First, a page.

HOUSTON, June 24 (UPI) -- On Friday afternoon, Kassandra saw the news on social media. Her immediate reaction was to call her father.
"I told him to be careful out there," she said.
They were talking about what has been called the "family op," according to the Washington Post: an Immigration and Customs Enforcement plan to conduct a mass roundup of migrant families that have received deportation orders. Federal agents originally planned to target at least 10 cities, including Houston, where Kassandra lives.
"When Dad arrived home from work, the four of us sat down, saw the news show and we made plans," said the 19-year-old undocumented immigrant, who asked that her full name not be used.
While her Mexican mom has a resident visa and her 12-year-old sister is a citizen, Kassandra and her Salvadoran dad are undocumented. And both of them are the bread earners in the household. Kassandra is a student and a cashier at a dollar store. Her father works in construction.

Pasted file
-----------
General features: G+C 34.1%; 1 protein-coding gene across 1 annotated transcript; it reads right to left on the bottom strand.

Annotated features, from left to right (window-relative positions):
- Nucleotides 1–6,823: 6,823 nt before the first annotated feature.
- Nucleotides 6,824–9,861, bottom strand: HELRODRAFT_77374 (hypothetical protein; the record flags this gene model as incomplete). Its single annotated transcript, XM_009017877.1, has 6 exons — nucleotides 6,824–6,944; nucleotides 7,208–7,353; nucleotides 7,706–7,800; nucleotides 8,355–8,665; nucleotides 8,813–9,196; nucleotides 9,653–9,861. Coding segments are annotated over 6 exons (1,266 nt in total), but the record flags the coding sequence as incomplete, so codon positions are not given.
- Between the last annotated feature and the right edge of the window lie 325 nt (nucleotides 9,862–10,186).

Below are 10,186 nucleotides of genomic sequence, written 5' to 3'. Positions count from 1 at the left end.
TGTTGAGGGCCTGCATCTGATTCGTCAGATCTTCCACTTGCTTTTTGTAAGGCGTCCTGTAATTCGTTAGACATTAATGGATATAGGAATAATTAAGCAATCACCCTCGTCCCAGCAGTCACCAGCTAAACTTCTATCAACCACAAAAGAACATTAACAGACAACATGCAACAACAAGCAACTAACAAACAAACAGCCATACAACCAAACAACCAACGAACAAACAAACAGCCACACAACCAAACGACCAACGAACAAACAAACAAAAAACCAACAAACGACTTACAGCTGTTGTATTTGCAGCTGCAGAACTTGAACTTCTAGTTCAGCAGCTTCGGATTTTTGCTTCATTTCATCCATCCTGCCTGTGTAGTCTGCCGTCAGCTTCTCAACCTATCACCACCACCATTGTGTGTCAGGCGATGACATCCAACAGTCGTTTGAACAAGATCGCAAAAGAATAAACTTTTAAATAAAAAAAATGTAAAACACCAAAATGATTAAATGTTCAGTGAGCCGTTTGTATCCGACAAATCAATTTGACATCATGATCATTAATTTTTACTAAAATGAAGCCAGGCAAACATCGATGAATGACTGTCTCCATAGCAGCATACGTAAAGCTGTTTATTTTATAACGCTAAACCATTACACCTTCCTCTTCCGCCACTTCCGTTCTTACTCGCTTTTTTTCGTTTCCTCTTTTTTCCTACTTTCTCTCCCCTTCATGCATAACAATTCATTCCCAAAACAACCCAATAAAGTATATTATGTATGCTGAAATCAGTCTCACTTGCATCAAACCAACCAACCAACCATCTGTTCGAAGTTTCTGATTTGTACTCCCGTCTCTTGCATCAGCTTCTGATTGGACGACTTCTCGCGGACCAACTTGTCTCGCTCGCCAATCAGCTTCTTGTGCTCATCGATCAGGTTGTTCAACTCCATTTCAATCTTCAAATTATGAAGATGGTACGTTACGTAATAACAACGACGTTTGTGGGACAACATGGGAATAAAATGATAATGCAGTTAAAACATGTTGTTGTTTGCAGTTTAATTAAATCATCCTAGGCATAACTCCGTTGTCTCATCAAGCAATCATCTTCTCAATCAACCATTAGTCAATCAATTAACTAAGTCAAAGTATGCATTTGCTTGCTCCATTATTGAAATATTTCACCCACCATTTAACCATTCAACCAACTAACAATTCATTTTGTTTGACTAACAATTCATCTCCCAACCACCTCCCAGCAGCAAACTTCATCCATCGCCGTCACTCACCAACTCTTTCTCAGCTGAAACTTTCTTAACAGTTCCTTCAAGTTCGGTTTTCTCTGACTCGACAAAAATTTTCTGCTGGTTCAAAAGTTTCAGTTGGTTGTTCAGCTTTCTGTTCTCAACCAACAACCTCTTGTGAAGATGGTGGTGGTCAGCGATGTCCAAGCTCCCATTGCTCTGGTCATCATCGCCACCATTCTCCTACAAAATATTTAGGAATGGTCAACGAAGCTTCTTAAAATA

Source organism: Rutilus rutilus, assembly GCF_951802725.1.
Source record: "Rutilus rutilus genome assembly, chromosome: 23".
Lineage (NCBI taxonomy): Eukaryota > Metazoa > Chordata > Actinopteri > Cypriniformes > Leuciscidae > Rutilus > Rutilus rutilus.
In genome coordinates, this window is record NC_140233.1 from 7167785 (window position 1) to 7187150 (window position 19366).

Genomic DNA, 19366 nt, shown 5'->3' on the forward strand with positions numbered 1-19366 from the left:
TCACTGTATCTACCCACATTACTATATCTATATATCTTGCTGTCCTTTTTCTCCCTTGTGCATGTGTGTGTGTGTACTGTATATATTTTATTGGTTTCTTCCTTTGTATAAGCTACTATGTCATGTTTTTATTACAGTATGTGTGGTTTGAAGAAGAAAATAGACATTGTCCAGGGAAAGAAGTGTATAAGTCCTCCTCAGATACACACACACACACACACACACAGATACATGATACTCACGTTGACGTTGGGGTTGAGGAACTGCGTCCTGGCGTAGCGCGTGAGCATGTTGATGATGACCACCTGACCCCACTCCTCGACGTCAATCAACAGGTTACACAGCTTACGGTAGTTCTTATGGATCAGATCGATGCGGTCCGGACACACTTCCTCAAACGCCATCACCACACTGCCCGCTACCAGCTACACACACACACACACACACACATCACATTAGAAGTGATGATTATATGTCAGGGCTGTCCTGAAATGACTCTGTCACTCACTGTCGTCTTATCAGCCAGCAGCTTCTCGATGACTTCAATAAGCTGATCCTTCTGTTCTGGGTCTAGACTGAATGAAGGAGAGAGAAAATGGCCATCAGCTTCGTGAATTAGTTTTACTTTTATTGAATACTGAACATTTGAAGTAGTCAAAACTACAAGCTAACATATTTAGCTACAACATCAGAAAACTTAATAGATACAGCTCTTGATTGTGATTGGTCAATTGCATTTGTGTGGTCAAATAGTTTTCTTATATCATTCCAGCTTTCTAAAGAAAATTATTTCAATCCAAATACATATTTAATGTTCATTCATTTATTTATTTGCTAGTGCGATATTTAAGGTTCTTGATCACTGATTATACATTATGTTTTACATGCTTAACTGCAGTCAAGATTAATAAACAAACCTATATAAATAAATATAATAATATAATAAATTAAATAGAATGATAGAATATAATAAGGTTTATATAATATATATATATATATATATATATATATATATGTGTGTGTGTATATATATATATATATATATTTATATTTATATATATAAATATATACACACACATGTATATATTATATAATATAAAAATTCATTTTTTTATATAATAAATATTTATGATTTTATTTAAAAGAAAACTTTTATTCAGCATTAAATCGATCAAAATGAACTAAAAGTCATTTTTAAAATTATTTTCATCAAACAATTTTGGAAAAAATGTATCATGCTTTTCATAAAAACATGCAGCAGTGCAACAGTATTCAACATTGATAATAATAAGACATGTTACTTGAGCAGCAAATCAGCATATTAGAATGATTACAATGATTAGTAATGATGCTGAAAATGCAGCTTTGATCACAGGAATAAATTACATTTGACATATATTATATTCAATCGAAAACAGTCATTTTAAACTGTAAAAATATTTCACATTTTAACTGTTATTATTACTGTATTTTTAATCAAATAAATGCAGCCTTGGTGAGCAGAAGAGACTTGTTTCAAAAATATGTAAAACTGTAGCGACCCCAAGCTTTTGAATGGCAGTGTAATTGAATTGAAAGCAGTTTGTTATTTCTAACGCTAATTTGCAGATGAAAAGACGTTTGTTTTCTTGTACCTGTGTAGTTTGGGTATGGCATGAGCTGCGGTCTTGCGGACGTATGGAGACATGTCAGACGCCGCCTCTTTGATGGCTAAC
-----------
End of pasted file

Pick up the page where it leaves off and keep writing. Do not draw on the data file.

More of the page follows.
"Sitting there we started making the math, figuring out our savings, how we would pay the bills. We tried to have everything ready, to have the contact information of the immigration lawyer," Kassandra says.
President Donald Trump on Saturday said he was halting the plan for two weeks to give Democratic and Republican lawmakers a chance to close what he called loopholes in the nation's border and asylum processes. But if that doesn't happen, he warned, the deportations will commence.
In Houston, a city of 1.6 million immigrants and around half a million undocumented people, the announcement was a double blow for people like Kassandra. Not only they were worried about the fact that Houston was named as one of the targets, but also because the announcement referred to "families," and not just individuals.
"After listening to that word, the next word that I thought of is separation," Kassandra recalls.
The memory of last year's zero-tolerance policy along the border, which separated hundreds of migrant children from their parents, remains fresh among immigrant communities. And, although Trump said he was postponing this weekend's planned deportation operation, angst remains for many.